‘Till’ which comes almost halfway through the album, is yet another notable addition to the album.  This song is a full-on pop style composition.  The immediate comparison that comes to mind through the guitar-centric composition is to works from the likes of Jason Mraz and Jack Johnson.  It is one of only two songs featured in the album that features lyrics alongside the musical content.  The theme here is a simple love song.  It is sung from the vantage point of a person who loves being with his or her romantic interest.  He/she sings about how much he/she loves just watching that person sleep, just being with that person every day.  It is a light, happy composition that will appeal to so many listeners.  When it is considered along with the other songs examined here and with the rest of the album’s entries, the whole makes the album overall a standout addition to this year’s field of new independent albums that everyone should hear at least once.

Aging Millenial, the new forthcoming album from musician/composer Kevin Cerovich, is a unique record that will appeal to a wide range of audiences.  That is proven throughout the course of the record’s nearly 45-minute run time.  The songs examined here make that clear.  When they are considered along with the other equally diverse range of compositions featured in the record, the whole makes Aging Millenial one of the best of this year’s new independent albums.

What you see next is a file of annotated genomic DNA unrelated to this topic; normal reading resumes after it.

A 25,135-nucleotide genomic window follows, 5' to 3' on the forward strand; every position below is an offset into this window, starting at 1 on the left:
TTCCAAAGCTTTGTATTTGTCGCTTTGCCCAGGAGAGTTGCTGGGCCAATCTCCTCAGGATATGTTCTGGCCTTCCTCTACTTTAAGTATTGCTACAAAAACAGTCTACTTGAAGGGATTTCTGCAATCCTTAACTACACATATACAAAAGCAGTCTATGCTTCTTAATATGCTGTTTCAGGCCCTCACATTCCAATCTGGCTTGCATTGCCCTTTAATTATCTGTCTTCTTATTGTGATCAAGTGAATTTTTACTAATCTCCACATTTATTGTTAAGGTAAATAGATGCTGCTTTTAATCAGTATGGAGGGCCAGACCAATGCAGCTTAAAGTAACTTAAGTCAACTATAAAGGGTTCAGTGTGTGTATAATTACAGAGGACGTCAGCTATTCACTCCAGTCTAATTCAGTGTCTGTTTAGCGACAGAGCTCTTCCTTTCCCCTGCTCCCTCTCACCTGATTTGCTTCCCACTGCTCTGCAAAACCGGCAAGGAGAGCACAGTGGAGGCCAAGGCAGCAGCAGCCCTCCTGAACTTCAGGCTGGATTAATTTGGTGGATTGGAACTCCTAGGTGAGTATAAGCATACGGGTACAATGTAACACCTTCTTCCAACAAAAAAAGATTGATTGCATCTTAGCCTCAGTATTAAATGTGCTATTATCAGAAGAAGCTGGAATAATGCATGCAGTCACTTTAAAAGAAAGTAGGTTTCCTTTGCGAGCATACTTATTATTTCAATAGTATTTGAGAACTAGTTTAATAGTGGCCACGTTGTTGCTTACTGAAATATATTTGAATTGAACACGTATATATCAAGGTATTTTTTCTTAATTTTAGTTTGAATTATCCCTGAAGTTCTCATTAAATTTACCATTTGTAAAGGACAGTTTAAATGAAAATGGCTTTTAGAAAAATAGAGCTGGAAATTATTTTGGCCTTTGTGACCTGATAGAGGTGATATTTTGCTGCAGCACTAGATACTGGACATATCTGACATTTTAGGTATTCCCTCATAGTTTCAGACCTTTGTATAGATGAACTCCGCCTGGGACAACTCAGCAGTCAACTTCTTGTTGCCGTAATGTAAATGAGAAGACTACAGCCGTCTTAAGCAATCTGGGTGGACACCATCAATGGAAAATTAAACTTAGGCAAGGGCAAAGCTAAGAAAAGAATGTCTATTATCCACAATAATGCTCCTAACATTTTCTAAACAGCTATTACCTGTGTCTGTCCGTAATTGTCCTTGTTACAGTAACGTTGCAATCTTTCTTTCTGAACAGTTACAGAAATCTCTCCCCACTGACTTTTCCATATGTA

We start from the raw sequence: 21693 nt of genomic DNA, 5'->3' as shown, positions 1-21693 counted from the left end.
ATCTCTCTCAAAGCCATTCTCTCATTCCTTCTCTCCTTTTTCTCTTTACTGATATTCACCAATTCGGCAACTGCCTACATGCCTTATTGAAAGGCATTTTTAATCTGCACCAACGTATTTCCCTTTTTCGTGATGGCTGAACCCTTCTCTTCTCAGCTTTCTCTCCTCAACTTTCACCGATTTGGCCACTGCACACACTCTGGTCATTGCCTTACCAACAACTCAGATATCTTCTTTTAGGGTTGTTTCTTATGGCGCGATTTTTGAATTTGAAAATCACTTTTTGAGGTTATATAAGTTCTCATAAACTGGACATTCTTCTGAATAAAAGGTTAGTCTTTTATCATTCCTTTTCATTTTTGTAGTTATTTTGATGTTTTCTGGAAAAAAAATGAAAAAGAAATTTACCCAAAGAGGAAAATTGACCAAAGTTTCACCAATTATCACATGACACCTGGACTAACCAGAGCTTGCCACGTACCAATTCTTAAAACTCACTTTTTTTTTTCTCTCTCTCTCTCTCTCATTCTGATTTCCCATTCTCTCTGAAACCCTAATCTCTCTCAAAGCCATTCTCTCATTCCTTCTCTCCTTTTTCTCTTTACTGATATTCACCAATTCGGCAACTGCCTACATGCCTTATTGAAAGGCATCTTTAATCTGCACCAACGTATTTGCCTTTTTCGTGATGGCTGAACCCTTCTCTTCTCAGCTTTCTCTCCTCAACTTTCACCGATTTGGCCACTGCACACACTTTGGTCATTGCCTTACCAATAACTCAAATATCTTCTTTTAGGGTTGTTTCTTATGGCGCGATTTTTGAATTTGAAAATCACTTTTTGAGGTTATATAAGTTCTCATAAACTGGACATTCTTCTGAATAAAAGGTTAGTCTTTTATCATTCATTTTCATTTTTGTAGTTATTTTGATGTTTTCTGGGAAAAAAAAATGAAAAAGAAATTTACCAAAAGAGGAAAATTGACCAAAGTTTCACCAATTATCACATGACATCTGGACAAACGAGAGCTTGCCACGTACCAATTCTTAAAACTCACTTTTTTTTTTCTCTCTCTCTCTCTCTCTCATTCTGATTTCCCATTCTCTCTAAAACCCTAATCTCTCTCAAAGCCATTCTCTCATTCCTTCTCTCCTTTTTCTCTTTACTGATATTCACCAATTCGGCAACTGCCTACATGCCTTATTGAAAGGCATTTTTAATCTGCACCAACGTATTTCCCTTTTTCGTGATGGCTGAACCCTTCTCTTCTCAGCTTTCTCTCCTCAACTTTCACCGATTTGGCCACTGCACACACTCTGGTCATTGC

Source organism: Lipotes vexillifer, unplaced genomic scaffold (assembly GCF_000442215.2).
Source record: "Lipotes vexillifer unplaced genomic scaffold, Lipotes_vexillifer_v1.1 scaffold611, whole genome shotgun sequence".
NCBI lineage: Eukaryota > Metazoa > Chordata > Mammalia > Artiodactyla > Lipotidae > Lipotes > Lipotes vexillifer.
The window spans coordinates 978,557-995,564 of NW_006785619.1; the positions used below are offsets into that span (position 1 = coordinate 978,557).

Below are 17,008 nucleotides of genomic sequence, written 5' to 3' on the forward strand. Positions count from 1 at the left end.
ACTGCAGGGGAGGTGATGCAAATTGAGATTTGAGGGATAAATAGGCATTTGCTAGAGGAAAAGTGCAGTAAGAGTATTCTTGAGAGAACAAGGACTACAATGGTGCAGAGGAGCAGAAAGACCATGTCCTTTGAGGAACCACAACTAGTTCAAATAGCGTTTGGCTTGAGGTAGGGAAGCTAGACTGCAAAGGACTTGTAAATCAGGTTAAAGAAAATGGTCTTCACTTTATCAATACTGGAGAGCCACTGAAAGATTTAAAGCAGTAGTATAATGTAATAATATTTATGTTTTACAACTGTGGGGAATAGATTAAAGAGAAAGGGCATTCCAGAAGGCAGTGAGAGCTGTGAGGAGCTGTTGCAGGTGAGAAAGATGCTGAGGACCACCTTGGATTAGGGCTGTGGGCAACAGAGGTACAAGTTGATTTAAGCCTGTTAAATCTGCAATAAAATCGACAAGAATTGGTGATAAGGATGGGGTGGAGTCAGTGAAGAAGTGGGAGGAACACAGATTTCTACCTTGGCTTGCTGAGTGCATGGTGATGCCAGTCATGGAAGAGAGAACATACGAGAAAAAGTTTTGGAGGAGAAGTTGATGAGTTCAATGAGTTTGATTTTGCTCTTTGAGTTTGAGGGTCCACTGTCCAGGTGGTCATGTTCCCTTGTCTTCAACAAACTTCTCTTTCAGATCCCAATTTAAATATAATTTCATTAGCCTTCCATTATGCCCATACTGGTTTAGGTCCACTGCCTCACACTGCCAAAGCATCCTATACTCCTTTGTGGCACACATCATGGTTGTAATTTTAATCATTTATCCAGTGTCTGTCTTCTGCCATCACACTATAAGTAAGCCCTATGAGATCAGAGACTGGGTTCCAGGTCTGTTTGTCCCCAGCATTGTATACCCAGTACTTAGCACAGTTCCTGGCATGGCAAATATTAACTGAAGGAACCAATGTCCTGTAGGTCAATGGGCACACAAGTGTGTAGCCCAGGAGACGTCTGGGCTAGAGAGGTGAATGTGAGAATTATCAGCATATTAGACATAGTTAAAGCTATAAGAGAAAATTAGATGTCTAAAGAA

Aging Millenial is scheduled for release Friday through CVJ Records.  More information on the album is available along with all of Cerovich’s latest news at:

Website: https://kevincerovich.com

Facebook: https://www.facebook.com/kevincerovich

Twitter: https://twitter.com/KevinCerovich

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United States Air Force Jazz Band Airmen Of Note Serve Successfully Again With ‘The 2022 Jazz Heritage Series’

United States Air Force/Dr. Jazz Operations

April, for those who might not know, is Jazz Appreciation Month. One of the great true American forms of music, jazz transcends generations and cultural boundaries. As part of the celebration of the month, The United States Air Force Band Airmen of Note has released its 2022 Jazz Heritage Series recording. Featuring performances this year from guest musicians Sean Jones, Ted Nash, and Diane Schur, the recording is a fully immersive, engaging and entertaining presentation that any jazz and big band fan will fully enjoy. Each guest musician gets three songs here. There is also one song on which the trio come together to perform with the bigger group, and one song performed by the Airmen of Note. Among the most notable of the songs featuring Jones is ‘Into The Sun.’ It will be examined shortly. ‘Tones For Joan’s Bones,’ which features Nash as the guest musician, is a prime example of how much he brings to the overall presentation. It will be discussed a little later. The trio’s performance of the timeless classic ‘Besame Mucho’ is yet another example of what this year’s Jazz Heritage Series has to offer. When the noted performances are considered along with the others featured in this record, the whole makes The 2022 Jazz Heritage Series one more of the best of this year’s new jazz albums.